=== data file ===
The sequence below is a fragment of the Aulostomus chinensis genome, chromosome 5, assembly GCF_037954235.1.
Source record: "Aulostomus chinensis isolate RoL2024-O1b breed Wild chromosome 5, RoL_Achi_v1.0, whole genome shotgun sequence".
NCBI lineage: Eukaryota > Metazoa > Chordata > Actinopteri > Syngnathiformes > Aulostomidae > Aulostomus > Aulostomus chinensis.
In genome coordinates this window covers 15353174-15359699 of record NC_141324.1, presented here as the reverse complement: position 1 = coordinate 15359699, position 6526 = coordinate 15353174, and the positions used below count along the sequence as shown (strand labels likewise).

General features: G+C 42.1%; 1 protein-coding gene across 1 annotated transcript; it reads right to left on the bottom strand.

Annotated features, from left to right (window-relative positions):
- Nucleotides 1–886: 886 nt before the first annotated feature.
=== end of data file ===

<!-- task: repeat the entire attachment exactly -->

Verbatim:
The sequence below is a fragment of the Aulostomus chinensis genome, chromosome 5, assembly GCF_037954235.1.
Source record: "Aulostomus chinensis isolate RoL2024-O1b breed Wild chromosome 5, RoL_Achi_v1.0, whole genome shotgun sequence".
NCBI lineage: Eukaryota > Metazoa > Chordata > Actinopteri > Syngnathiformes > Aulostomidae > Aulostomus > Aulostomus chinensis.
In genome coordinates this window covers 15353174-15359699 of record NC_141324.1, presented here as the reverse complement: position 1 = coordinate 15359699, position 6526 = coordinate 15353174, and the positions used below count along the sequence as shown (strand labels likewise).

General features: G+C 42.1%; 1 protein-coding gene across 1 annotated transcript; it reads right to left on the bottom strand.

Annotated features, from left to right (window-relative positions):
- Nucleotides 1–886: 886 nt before the first annotated feature.